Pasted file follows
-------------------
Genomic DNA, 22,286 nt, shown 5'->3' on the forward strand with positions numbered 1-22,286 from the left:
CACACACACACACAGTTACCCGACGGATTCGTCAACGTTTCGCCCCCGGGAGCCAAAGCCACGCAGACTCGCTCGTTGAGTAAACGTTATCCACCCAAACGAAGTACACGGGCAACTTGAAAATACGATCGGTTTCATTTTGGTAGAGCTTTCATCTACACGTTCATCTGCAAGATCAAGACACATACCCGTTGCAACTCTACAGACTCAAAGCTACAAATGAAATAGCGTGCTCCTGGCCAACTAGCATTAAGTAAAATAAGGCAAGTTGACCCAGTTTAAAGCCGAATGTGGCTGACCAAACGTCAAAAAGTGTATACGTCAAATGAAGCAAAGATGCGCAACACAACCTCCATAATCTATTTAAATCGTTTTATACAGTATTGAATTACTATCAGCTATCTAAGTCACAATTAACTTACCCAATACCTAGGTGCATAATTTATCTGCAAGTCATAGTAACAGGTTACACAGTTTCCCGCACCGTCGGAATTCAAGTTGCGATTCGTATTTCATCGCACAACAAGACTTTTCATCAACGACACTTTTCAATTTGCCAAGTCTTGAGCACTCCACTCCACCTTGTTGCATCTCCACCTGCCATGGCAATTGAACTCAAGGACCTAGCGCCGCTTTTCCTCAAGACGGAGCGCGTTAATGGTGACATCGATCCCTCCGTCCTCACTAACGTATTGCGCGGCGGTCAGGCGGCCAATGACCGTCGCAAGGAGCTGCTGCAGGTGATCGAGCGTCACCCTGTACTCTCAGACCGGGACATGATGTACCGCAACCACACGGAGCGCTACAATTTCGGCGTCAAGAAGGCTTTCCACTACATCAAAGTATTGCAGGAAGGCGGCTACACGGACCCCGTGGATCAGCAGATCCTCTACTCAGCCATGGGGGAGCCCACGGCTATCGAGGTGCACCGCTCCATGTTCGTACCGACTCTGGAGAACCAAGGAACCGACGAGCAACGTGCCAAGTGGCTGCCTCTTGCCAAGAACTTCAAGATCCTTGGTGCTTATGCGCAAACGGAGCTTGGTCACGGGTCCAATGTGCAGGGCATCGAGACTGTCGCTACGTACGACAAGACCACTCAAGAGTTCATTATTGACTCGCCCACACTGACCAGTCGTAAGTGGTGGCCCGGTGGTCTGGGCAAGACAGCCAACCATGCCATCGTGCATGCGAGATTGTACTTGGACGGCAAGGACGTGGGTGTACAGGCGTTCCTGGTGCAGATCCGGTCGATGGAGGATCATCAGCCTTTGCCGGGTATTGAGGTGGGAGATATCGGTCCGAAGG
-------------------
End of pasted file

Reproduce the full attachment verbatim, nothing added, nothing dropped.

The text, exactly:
Genomic DNA, 22,286 nt, shown 5'->3' on the forward strand with positions numbered 1-22,286 from the left:
CACACACACACACAGTTACCCGACGGATTCGTCAACGTTTCGCCCCCGGGAGCCAAAGCCACGCAGACTCGCTCGTTGAGTAAACGTTATCCACCCAAACGAAGTACACGGGCAACTTGAAAATACGATCGGTTTCATTTTGGTAGAGCTTTCATCTACACGTTCATCTGCAAGATCAAGACACATACCCGTTGCAACTCTACAGACTCAAAGCTACAAATGAAATAGCGTGCTCCTGGCCAACTAGCATTAAGTAAAATAAGGCAAGTTGACCCAGTTTAAAGCCGAATGTGGCTGACCAAACGTCAAAAAGTGTATACGTCAAATGAAGCAAAGATGCGCAACACAACCTCCATAATCTATTTAAATCGTTTTATACAGTATTGAATTACTATCAGCTATCTAAGTCACAATTAACTTACCCAATACCTAGGTGCATAATTTATCTGCAAGTCATAGTAACAGGTTACACAGTTTCCCGCACCGTCGGAATTCAAGTTGCGATTCGTATTTCATCGCACAACAAGACTTTTCATCAACGACACTTTTCAATTTGCCAAGTCTTGAGCACTCCACTCCACCTTGTTGCATCTCCACCTGCCATGGCAATTGAACTCAAGGACCTAGCGCCGCTTTTCCTCAAGACGGAGCGCGTTAATGGTGACATCGATCCCTCCGTCCTCACTAACGTATTGCGCGGCGGTCAGGCGGCCAATGACCGTCGCAAGGAGCTGCTGCAGGTGATCGAGCGTCACCCTGTACTCTCAGACCGGGACATGATGTACCGCAACCACACGGAGCGCTACAATTTCGGCGTCAAGAAGGCTTTCCACTACATCAAAGTATTGCAGGAAGGCGGCTACACGGACCCCGTGGATCAGCAGATCCTCTACTCAGCCATGGGGGAGCCCACGGCTATCGAGGTGCACCGCTCCATGTTCGTACCGACTCTGGAGAACCAAGGAACCGACGAGCAACGTGCCAAGTGGCTGCCTCTTGCCAAGAACTTCAAGATCCTTGGTGCTTATGCGCAAACGGAGCTTGGTCACGGGTCCAATGTGCAGGGCATCGAGACTGTCGCTACGTACGACAAGACCACTCAAGAGTTCATTATTGACTCGCCCACACTGACCAGTCGTAAGTGGTGGCCCGGTGGTCTGGGCAAGACAGCCAACCATGCCATCGTGCATGCGAGATTGTACTTGGACGGCAAGGACGTGGGTGTACAGGCGTTCCTGGTGCAGATCCGGTCGATGGAGGATCATCAGCCTTTGCCGGGTATTGAGGTGGGAGATATCGGTCCGAAGG